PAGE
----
“How does one argue with a man who proclaims that 2+2 = 5?”
To the Editor:
When scientists engage each other in the arena of ideas, we follow certain ground rules. We attack experimental set-ups, statistical analyses of the data, and the like. We try to do so in a manner that is logical. This means that we do not fall into the logical fallacies, such as attacking the character of a man instead of his work, or attacking a man because of his associations, or confusing cause with effect, or appealing to authority, or any of the other logical fallacies we first learned about in elementary or middle school.
Another one of our ground rules is that when something has been proven as fact, we accept it and thereafter treat it as fact. The people on both sides of the man-made global warming debate, for example, long ago accepted as a fact that the largest volume or largest mass of greenhouse gas in the atmosphere is water vapor. We do not argue that point. We argue whether it is more or less significant than carbon dioxide, the oxides of nitrogen, and other trace gases, in its ability to trigger global warming. This quickly becomes a debate over thermodynamics.
Clearly Bill Scholly is not a scientist, because he does neither. And since I have been trained to debate only with those who follow logic and accept facts that have been proven, I have no idea how to engage him on this issue. How does one argue with a man who proclaims that 2+2 = 5?
Thus I give him the last say on this business of climate change. He can respond to this letter until he is completely satisfied that every reader of this newspaper has made a fair evaluation of his intellectual abilities. I will not respond again on this topic.
But, given that this is my last word on the subject, I take my parting shots.
I have already mentioned that this business about water vapor as the major greenhouse gas is controversial only to those who haven’t bothered to study the issue. I thought I was helping Mr. Scholly by showing how simple it was to calculate this value. Scholly responds by stating that my simple calculation is a “weak” argument regarding carbon dioxide in the air. No, I didn’t calculate an argument: I calculated a percentage. And this percentage is a fact, accepted by both sides of the debate. How does one debate this point rationally with someone who is so irrational as to deny this simple fact?
His original statement, “The problem is, not one of the 31,000 signers [of the petition] works or has published in a peer-reviewed material pertaining to climate change,” was one of the silliest things he could have written, because there is no way he himself can know whether it is true or not. If Mr. Scholly spent all of last year, a leap year, performing a search of all the publications of all the signers of that petition, he would have to search more than 84 signers every day. Of course, that is not possible.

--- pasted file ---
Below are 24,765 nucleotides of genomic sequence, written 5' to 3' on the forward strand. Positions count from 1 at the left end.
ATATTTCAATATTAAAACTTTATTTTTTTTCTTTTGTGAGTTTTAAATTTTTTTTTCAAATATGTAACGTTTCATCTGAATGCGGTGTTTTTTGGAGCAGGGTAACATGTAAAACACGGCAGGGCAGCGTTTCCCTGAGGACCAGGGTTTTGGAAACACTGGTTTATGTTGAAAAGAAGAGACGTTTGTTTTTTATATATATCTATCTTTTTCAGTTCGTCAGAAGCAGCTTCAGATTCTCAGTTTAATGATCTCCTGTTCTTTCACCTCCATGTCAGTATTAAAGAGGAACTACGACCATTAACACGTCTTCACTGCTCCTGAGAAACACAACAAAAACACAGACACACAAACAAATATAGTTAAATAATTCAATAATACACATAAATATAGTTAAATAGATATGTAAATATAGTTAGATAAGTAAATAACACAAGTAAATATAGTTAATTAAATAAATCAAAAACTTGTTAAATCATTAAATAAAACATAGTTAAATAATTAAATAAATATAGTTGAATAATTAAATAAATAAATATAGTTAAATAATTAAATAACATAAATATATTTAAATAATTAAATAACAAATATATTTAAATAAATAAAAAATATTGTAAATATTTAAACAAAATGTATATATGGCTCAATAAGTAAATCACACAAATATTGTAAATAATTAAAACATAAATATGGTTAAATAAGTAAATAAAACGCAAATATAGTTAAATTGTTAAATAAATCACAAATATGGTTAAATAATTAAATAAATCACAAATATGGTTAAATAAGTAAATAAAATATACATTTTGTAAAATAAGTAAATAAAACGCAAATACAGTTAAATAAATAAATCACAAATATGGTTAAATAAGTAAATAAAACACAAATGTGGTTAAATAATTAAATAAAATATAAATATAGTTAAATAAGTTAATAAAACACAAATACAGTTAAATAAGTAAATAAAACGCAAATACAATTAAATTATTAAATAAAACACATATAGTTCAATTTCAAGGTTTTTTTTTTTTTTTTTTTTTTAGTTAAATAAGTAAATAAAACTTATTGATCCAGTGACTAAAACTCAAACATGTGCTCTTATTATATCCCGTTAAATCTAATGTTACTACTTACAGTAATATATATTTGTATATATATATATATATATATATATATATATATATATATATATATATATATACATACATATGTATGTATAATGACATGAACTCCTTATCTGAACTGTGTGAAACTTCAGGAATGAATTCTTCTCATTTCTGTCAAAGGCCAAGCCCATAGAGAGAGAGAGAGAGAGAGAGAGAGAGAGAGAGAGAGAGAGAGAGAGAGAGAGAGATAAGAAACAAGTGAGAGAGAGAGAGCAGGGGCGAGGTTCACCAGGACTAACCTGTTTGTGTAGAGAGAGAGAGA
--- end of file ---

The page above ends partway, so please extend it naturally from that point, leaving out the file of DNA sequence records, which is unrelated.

My guess is that he read somewhere that none of the signers had published in the field, and he was gullible enough to believe it, as it fit his prejudices. And he made matters worse for himself when he threw in the term “works or has published” because that opens up vistas that doom his argument. I can tell you that I work in the field, but have not published in the field, and that would render his statement false, and you cannot prove otherwise. Words matter. He should be more careful with his.
I wasn’t even looking for a paper published in a peer-reviewed journal when I stumbled across the one I mentioned a couple of weeks ago. So once again, Scholly is simply wrong. And his response? The classic response of one who has no logical argument: attack.
He has said some pretty nasty things about the journal in question, which may or may not be true. Check his letter versus this Wikipedia webpage
if you would like to see where he derived the information he used in his attacks. Neither his attacks, nor his other diversions (Pauling’s Nobel Peace Prize, his left-wing politics, etc.) change the fact that he was wrong about the signers of the petition. He said none of the signers had published work on climate change in a peer-reviewed journal. (He didn’t even specify that it had to be a science journal.) I found three. Scholly appears incapable of admitting he is wrong, so he simply trashes the journal in the hope that you will forget that what he said was proven wrong.
Enough. Believe Scholly if you wish. If, instead, you would like facts, try doing what scientists do, and that is a literature search. You could start with a recent paper by three Australians (McLean, de Frietas and Carter), published in the Journal of Geophysical Research (Vol. 114, July, 2009). This paper reports that southern hemisphere tropospheric temperature changes are driven not by man, but by the natural climate process known as the southern oscillation. They trace this phenomenon back to 1976. After you read the paper, read the papers that are in the references. And when you have read those, read the references in those papers. In this way you work your way back through the literature. Yes, it requires work.
I know this journal, published by the American Geophysical Union and peer-reviewed, lacks the cachet of a Wikipedia webpage, but at least real scientists read it.
George L. Batten, Jr.